Also, start running more frequently. Start small, to run three days a week. Within a few months, you should be able to get up to five or six days per week. This will help you build your endurance and stamina and make it easier to maintain your mile pace for longer than before.
For New Runners
When first starting a running program, many runners make the mistake of starting with running a specific distance in a certain amount of time. This is a mistake. Instead, if you are new to running, your first goal should be to run consistently.
New runners have the most potential to make considerable improvements in mile time. They need to focus on building up their fitness. The best thing they can do is run regularly. This will help their body get used to running. It’s a little counter-intuitive, but many miles of long slow distance can substantially improve how fast you can run a short distance.
For Experienced Runners
Experienced runners already have a certain fitness level, and gains in mile time are harder to come by. But there is hope! Adding new facets to your training can make you stronger and fitter. Thanks to increased athleticism, training, and better nutrition, experienced runners can achieve faster mile times than ever before. It is now possible for athletes as young as 18 to run times under 4 minutes in the mile.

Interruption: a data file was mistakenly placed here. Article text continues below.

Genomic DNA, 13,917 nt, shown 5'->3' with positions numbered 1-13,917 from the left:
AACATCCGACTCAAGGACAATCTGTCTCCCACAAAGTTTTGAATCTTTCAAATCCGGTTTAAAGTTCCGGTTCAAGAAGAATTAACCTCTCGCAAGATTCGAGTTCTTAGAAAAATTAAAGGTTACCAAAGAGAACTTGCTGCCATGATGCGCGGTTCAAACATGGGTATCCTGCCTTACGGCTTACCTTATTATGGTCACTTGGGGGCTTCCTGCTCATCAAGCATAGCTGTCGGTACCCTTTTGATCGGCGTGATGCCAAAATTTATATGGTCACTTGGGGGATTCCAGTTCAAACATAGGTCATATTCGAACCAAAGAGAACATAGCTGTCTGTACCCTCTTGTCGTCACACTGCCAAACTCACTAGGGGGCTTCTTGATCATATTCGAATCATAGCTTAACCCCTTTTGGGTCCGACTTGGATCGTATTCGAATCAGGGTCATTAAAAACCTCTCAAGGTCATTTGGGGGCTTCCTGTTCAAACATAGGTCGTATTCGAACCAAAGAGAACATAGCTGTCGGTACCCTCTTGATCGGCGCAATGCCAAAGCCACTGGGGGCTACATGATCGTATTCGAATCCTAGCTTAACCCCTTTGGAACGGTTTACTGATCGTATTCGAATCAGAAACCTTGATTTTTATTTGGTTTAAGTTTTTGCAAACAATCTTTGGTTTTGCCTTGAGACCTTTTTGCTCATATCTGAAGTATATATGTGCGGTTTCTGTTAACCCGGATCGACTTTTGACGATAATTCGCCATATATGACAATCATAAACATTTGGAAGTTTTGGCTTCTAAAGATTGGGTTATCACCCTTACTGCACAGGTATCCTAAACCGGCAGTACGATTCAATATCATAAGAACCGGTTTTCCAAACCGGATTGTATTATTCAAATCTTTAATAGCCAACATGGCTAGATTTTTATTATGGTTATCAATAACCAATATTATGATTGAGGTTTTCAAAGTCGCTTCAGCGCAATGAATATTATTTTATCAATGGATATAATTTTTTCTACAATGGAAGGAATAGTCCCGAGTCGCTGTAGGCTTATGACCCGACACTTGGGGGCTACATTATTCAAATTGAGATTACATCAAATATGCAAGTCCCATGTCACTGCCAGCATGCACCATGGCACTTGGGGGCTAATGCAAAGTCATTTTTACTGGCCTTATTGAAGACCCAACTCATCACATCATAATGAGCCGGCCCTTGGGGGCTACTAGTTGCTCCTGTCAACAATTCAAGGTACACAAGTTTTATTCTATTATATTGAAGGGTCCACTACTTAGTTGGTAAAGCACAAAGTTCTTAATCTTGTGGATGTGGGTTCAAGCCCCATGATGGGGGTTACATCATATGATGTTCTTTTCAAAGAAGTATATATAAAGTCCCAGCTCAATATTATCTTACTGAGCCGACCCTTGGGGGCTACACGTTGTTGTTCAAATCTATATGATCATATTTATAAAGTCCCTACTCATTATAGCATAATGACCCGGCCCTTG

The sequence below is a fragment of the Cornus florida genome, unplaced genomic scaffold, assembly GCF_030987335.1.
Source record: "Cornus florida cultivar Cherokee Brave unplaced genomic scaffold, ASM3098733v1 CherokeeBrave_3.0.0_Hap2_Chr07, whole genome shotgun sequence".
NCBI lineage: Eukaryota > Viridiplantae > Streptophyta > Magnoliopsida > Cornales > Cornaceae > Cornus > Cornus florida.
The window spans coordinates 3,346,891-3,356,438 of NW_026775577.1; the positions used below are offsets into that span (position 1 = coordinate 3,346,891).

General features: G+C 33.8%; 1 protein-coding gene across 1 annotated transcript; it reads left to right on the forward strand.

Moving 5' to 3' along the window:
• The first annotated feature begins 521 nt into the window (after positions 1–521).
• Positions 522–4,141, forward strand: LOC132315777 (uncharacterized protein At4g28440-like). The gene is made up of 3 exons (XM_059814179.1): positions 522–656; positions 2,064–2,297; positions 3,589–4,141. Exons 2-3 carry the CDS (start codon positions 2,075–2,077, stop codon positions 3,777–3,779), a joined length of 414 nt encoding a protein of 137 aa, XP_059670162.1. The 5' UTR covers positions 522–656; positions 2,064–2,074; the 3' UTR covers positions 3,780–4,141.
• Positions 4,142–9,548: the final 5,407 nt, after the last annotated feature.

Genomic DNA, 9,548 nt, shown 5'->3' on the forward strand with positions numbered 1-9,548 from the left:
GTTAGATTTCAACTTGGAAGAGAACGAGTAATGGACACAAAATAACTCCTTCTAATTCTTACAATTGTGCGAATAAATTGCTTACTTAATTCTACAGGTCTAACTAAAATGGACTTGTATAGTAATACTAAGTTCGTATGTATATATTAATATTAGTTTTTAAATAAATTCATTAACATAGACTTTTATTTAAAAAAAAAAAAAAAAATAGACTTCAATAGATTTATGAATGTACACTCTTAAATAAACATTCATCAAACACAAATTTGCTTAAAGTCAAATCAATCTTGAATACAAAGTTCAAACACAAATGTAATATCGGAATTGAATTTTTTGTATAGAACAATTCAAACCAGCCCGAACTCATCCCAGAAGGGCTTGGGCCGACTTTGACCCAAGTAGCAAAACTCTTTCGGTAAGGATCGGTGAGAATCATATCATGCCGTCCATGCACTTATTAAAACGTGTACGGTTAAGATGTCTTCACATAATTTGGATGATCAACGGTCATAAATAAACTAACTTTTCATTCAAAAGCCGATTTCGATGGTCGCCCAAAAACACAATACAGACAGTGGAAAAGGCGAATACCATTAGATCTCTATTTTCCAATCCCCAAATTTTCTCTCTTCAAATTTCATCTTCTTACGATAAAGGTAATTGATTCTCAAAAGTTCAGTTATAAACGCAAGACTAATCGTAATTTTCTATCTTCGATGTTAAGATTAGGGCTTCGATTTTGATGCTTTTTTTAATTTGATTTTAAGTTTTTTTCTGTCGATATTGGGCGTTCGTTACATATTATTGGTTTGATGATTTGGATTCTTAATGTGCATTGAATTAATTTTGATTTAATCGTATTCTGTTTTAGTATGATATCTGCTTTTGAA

Strength work is also critical. Squats, lunges, and core are all areas to work on if the pace is your primary goal. And don’t forget form drills. Strides, skipping, carioca, butt-kicks, high-knees, and more, all help develop explosive power and foot speed needed for a speedy mile.
The most important thing to know is that the time you can maintain a mile depends on how to fit you are, not how fast you are initially.
Try running at a comfortable pace and stay consistent with speed and frequency. With consistency, you will build endurance, and it won’t be long before you can start running longer distances for a faster mile time.
However, if you are out there looking to finish your first ever 5K, like most beginner runners, you’ll probably push yourself a bit more.